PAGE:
Term_expansion/2 to make Prolog syntax look more like classical FOL


#1

Hi!

I am trying to get Prolog code look more like FOL, and I used op/3 and term_expansion/2 to do this.

:- op(1200, xfx, ==>).
:- op(1000, xfy, /\).
:- op(1100, xfy, \/).

term_expansion(A ==> B, B:- A).
term_expansion(A /\ B, A, B).
term_expansion(A \/ B, A; B).

man(X) /\ unmarried(X) ==> bachelor(X).

man(john).
man(peter).
unmarried(john).

main:-bachelor(X), writeln(X), nl, fail.

But i get the error ERROR: bachelor/1: Undefined procedure: (/)/2
Exception: (5) man(_1740)/\unmarried(_1740) ?

Can anyone help? Thanks!


#2

It is great that are making use of both StackOverflow and this site. It might help others if you included links to your previous questions so they can see the history. :slight_smile:


#3

Note you’re missing parenthesis in your term_expansion clauses.
After I corrected them, still /\ and \/ weren’t expanded, so maybe…

:- module(fol, [main/0]).

:- op(1200, xfx, ==>).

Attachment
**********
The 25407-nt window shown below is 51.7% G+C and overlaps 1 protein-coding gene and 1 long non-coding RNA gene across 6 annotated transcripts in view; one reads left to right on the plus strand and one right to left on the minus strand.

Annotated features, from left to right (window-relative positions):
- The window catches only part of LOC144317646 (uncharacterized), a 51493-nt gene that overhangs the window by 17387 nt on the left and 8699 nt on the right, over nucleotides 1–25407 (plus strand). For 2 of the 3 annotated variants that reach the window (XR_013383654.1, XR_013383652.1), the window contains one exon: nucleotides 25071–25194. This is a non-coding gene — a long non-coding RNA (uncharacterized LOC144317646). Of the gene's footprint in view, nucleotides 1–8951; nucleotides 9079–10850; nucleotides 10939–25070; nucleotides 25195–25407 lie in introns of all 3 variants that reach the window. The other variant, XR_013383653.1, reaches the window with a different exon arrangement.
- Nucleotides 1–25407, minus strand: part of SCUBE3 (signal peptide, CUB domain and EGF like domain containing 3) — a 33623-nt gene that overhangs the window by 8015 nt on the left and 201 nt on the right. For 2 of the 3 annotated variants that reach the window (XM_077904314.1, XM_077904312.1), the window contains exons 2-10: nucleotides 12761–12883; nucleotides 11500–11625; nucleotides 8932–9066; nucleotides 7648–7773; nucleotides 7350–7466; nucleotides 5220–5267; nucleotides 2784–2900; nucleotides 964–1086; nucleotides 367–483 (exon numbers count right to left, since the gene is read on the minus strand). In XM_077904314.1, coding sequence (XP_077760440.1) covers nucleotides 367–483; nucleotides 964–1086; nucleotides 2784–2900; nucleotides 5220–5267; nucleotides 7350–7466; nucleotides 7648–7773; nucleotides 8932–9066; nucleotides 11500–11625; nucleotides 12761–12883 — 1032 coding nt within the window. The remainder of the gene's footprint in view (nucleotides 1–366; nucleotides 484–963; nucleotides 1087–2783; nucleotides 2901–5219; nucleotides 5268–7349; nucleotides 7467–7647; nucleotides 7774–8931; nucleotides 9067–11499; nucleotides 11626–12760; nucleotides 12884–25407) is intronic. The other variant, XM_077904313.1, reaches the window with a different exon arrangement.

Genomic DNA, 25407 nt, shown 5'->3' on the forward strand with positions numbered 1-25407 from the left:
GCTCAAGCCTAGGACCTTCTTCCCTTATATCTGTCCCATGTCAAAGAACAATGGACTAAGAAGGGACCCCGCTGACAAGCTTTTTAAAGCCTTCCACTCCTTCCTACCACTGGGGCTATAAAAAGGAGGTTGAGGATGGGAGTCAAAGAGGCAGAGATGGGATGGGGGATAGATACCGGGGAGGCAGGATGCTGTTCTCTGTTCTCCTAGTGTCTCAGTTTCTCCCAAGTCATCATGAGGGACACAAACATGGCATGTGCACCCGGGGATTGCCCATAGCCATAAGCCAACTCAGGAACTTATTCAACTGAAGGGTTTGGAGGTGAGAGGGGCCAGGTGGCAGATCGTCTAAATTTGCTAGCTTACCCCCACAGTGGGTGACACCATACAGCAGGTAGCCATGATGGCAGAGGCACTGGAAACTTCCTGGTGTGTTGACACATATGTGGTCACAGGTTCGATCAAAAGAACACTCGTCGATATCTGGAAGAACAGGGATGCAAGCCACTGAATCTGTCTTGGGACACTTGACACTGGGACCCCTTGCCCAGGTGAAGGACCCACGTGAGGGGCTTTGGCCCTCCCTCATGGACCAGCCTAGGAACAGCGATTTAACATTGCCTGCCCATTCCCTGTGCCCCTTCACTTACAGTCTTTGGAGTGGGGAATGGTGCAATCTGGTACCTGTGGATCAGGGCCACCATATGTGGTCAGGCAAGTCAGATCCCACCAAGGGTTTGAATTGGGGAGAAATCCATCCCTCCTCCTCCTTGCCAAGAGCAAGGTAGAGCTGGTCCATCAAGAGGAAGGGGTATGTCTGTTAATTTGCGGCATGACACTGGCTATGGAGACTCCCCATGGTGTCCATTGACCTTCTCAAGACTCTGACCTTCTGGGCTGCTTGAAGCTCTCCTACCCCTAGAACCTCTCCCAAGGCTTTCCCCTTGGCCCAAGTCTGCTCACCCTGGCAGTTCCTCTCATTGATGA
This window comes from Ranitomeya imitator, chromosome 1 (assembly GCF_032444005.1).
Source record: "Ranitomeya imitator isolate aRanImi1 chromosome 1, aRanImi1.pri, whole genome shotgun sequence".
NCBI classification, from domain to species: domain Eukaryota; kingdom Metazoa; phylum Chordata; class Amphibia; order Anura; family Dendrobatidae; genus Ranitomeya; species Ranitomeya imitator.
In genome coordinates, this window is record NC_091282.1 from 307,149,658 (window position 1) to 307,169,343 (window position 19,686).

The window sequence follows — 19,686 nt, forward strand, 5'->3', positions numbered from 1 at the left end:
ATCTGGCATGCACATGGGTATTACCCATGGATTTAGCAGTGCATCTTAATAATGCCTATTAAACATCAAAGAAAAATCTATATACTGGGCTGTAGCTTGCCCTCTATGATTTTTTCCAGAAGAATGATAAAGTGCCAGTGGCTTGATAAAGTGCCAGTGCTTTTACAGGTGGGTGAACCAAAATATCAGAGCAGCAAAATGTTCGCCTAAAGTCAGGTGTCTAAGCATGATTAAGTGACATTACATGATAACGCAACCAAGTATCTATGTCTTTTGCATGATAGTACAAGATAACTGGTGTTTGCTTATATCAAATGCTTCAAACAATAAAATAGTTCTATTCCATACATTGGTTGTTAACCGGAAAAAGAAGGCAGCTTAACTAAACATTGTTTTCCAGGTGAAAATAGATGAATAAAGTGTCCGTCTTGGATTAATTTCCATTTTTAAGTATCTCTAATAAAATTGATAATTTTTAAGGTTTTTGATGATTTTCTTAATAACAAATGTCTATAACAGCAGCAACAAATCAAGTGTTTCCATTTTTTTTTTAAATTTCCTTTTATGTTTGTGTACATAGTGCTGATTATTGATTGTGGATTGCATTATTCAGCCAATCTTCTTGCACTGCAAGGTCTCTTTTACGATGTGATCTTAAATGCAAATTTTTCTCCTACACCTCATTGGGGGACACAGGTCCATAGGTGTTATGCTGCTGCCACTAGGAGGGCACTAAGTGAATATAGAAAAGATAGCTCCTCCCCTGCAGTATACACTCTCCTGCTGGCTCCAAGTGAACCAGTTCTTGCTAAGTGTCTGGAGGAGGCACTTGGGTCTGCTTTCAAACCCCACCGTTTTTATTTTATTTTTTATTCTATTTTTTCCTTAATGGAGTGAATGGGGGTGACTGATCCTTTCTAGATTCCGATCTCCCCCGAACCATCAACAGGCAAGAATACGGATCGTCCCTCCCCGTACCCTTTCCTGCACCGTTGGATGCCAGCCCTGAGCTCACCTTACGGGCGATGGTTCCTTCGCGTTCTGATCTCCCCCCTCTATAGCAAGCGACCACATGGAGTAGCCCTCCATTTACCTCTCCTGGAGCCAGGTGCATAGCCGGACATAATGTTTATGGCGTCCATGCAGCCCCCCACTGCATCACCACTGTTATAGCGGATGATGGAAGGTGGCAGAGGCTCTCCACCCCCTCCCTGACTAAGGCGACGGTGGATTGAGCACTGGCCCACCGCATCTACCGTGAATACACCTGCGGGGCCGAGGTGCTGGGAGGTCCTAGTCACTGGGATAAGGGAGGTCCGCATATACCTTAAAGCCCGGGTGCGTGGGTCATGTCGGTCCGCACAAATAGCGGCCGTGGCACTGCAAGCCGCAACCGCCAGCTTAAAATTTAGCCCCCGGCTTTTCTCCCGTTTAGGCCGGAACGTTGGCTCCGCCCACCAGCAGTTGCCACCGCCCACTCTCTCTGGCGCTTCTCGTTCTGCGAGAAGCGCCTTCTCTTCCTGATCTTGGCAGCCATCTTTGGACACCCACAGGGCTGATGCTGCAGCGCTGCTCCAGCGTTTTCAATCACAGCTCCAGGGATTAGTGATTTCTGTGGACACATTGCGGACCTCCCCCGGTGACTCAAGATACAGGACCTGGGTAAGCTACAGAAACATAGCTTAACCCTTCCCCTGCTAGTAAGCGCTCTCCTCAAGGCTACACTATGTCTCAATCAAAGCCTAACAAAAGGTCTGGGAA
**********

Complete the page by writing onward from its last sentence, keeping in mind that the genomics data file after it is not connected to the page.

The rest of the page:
:- op(1000, xfy, /\).
:- op(1100, xfy, \/).

term_expansion(A ==> B, B:- A).
goal_expansion(A /\ B, (A, B)).
goal_expansion(A \/ B, (A; B)).

man(X) /\ unmarried(X) ==> bachelor(X).

man(john).
man(peter).
unmarried(john).

main:-bachelor(X), writeln(X), nl, fail.

It yields an answer now:

?- main.
john

#4

Thanks, perfect.


#5

If do it nice you do of course like this :slight_smile:

:- op(1200, xfx, ⇒).
:- op(1000, xfy, ∧).
:- op(1100, xfy, ∨).

#6

@jan Even better :slight_smile: But i got the error “Illegal character” using ⇒, ∧, and ∨.

By they way, thank you very much for making SWI!


#7

You need Unicode support. The above works fine on my Ubuntu machine which since long defaults to using UTF-8. SWI-Prolog picks up the default locale, at least on most Unix-like systems. So, what is your setup? OS? Locale settings? Editor? It may all matter. You get a reliable result on any system if you can use an editor that can add a Unicode BOM marker at the start of the file.

You can find Prolog’s idea of the encoding using

?- current_prolog_flag(encoding, E).

That is either some encoding name or text, meaning it doesn’t understand what the encoding is, but it relies on the C library to translate the input and output to Unicode.


#8

Aha, OK. I get E = text. in response to the current_prolog_flag query. I have MacOs 10.13.6 and use Sublime text as an editor (and to run code).


#9

Now things get complicated :frowning: It differs whether using the window app from the binary distribution or the swipl console app. Otherwise I just hope someone has the answer. I only have a 12 year old Mac on which I (very slowly) compile SWI-Prolog …


#10

I’ll probably find some solution, thanks for your help!